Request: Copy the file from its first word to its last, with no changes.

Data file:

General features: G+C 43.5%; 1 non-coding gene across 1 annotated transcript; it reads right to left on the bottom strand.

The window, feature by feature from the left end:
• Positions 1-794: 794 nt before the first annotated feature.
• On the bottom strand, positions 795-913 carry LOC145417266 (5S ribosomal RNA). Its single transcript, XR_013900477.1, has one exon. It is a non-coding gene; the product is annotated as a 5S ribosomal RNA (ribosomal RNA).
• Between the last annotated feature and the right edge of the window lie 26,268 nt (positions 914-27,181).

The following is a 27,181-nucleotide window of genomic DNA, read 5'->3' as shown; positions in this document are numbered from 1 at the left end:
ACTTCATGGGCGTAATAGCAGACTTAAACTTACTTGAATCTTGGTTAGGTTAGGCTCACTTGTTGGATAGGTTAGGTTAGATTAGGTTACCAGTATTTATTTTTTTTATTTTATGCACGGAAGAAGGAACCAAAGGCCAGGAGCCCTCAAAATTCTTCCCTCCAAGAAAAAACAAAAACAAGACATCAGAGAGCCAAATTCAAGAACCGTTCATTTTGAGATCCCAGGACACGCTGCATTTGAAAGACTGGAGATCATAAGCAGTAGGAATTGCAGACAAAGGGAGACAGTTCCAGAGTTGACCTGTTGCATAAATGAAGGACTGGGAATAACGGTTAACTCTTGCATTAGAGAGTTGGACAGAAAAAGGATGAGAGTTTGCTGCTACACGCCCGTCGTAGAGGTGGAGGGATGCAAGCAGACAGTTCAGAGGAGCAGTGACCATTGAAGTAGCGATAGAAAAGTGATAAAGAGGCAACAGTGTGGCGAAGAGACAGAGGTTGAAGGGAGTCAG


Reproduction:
General features: G+C 43.5%; 1 non-coding gene across 1 annotated transcript; it reads right to left on the bottom strand.

The window, feature by feature from the left end:
• Positions 1-794: 794 nt before the first annotated feature.
• On the bottom strand, positions 795-913 carry LOC145417266 (5S ribosomal RNA). Its single transcript, XR_013900477.1, has one exon. It is a non-coding gene; the product is annotated as a 5S ribosomal RNA (ribosomal RNA).
• Between the last annotated feature and the right edge of the window lie 26,268 nt (positions 914-27,181).

The following is a 27,181-nucleotide window of genomic DNA, read 5'->3' as shown; positions in this document are numbered from 1 at the left end:
ACTTCATGGGCGTAATAGCAGACTTAAACTTACTTGAATCTTGGTTAGGTTAGGCTCACTTGTTGGATAGGTTAGGTTAGATTAGGTTACCAGTATTTATTTTTTTTATTTTATGCACGGAAGAAGGAACCAAAGGCCAGGAGCCCTCAAAATTCTTCCCTCCAAGAAAAAACAAAAACAAGACATCAGAGAGCCAAATTCAAGAACCGTTCATTTTGAGATCCCAGGACACGCTGCATTTGAAAGACTGGAGATCATAAGCAGTAGGAATTGCAGACAAAGGGAGACAGTTCCAGAGTTGACCTGTTGCATAAATGAAGGACTGGGAATAACGGTTAACTCTTGCATTAGAGAGTTGGACAGAAAAAGGATGAGAGTTTGCTGCTACACGCCCGTCGTAGAGGTGGAGGGATGCAAGCAGACAGTTCAGAGGAGCAGTGACCATTGAAGTAGCGATAGAAAAGTGATAAAGAGGCAACAGTGTGGCGAAGAGACAGAGGTTGAAGGGAGTCAG